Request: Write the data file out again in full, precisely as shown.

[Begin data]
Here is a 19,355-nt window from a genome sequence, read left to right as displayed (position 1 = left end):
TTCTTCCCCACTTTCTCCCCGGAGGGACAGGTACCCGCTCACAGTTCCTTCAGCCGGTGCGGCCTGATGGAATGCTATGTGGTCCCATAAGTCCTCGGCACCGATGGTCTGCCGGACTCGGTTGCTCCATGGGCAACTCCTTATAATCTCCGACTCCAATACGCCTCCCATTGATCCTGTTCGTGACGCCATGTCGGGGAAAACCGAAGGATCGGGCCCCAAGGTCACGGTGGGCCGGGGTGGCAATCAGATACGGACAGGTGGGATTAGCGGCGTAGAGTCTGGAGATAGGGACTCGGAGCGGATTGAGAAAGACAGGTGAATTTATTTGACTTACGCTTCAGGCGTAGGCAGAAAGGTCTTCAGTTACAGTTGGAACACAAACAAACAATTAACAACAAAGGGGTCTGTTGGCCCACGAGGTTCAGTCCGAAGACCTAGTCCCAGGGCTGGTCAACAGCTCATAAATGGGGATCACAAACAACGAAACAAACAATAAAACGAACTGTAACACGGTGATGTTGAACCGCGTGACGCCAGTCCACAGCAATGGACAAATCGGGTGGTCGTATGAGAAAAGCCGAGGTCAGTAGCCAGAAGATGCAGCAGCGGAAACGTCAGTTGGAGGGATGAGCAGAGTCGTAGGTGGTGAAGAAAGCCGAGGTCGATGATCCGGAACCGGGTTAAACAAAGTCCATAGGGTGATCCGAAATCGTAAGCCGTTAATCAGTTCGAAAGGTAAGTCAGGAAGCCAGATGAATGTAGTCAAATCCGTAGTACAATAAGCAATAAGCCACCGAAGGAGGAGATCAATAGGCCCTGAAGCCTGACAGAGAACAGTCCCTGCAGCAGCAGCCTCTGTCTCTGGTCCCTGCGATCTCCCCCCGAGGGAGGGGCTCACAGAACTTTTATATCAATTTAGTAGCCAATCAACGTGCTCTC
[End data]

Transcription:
Here is a 19,355-nt window from a genome sequence, read left to right as displayed (position 1 = left end):
TTCTTCCCCACTTTCTCCCCGGAGGGACAGGTACCCGCTCACAGTTCCTTCAGCCGGTGCGGCCTGATGGAATGCTATGTGGTCCCATAAGTCCTCGGCACCGATGGTCTGCCGGACTCGGTTGCTCCATGGGCAACTCCTTATAATCTCCGACTCCAATACGCCTCCCATTGATCCTGTTCGTGACGCCATGTCGGGGAAAACCGAAGGATCGGGCCCCAAGGTCACGGTGGGCCGGGGTGGCAATCAGATACGGACAGGTGGGATTAGCGGCGTAGAGTCTGGAGATAGGGACTCGGAGCGGATTGAGAAAGACAGGTGAATTTATTTGACTTACGCTTCAGGCGTAGGCAGAAAGGTCTTCAGTTACAGTTGGAACACAAACAAACAATTAACAACAAAGGGGTCTGTTGGCCCACGAGGTTCAGTCCGAAGACCTAGTCCCAGGGCTGGTCAACAGCTCATAAATGGGGATCACAAACAACGAAACAAACAATAAAACGAACTGTAACACGGTGATGTTGAACCGCGTGACGCCAGTCCACAGCAATGGACAAATCGGGTGGTCGTATGAGAAAAGCCGAGGTCAGTAGCCAGAAGATGCAGCAGCGGAAACGTCAGTTGGAGGGATGAGCAGAGTCGTAGGTGGTGAAGAAAGCCGAGGTCGATGATCCGGAACCGGGTTAAACAAAGTCCATAGGGTGATCCGAAATCGTAAGCCGTTAATCAGTTCGAAAGGTAAGTCAGGAAGCCAGATGAATGTAGTCAAATCCGTAGTACAATAAGCAATAAGCCACCGAAGGAGGAGATCAATAGGCCCTGAAGCCTGACAGAGAACAGTCCCTGCAGCAGCAGCCTCTGTCTCTGGTCCCTGCGATCTCCCCCCGAGGGAGGGGCTCACAGAACTTTTATATCAATTTAGTAGCCAATCAACGTGCTCTC